If Christians, constitutionalists, and conservatives were already concerned about apathy gripping the nation at a time when we need eternal vigilance, I’m guessing a rallying cry of vote for the guy “that will do the least amount of damage” won’t do much to awaken our fellow Americans from their slumber.
But that’s exactly what was printed on an otherwise brilliant handout on Christians and political activism I was given at the recent National Religious Broadcasters Convention. This handout from a respected Christian apologist provided a pithy and principled summary on why people of faith not only need to be involved in civic affairs, but have a moral obligation to be.
I was tracking with him the whole way, until the very end.
That’s when the handout abandons its moral certainty for a moral murkiness that recreates the failed paradigm deconstructed in my new book We Won’t Get Fooled Again: Where the Christian Right Went Wrong and How to Make America Right Again.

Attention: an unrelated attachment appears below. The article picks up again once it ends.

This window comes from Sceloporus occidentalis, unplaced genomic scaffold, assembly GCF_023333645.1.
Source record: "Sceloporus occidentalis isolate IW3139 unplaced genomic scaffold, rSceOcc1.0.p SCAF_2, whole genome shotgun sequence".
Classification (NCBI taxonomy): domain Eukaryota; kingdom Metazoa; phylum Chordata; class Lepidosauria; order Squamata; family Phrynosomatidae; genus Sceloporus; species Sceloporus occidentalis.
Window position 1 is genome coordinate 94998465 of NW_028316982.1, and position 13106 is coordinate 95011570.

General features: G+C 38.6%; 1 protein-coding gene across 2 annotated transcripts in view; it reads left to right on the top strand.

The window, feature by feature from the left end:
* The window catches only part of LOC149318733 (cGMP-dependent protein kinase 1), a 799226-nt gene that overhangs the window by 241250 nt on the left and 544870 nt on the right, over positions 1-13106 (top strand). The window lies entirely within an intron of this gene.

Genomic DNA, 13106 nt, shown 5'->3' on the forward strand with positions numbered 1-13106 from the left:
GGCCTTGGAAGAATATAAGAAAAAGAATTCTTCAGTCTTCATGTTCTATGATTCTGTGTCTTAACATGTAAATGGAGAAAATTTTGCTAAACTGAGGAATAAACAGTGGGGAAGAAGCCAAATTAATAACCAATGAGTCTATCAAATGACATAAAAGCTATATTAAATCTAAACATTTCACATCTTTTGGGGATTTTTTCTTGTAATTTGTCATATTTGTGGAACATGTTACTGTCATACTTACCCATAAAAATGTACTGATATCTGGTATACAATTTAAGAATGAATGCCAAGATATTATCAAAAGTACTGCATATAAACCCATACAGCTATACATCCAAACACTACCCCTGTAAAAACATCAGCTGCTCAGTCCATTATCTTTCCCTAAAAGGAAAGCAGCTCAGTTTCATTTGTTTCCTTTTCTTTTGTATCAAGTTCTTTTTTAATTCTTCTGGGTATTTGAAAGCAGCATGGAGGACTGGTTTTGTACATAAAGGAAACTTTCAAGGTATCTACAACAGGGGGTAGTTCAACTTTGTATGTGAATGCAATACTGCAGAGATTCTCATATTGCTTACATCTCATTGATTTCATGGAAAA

At the very end the handout addresses the question of “the lesser of two evils.” It says on one hand since Christians believe “there is none righteous” and “no one is good but God,” we are in essence always practically voting for the lesser of two evils to some extent. I agree with that. But its remedy to this moral dilemma I do not.
To resolve this moral dilemma, the handout suggests voting for the candidate “that will do the least amount of damage.” Ugh. If anything, I think I might actually like “the lesser of two evils” better. At least it’s catchier and has some brand name cache.
But the candidate “that will do the least amount of damage” as an alternative? Can’t you just see every mom telling their daughters to go out there and find the husband/father “that will do the least amount of damage” to spend their lives with? Doesn’t every girl dream of one day marrying the man “that will do the least amount of damage?” Just as every father hopes to one day raise a son into a man “that will do the least amount of damage” I’m sure. How many NFL teams have won Super Bowls by drafting players “that will do the least amount of damage” for their franchise?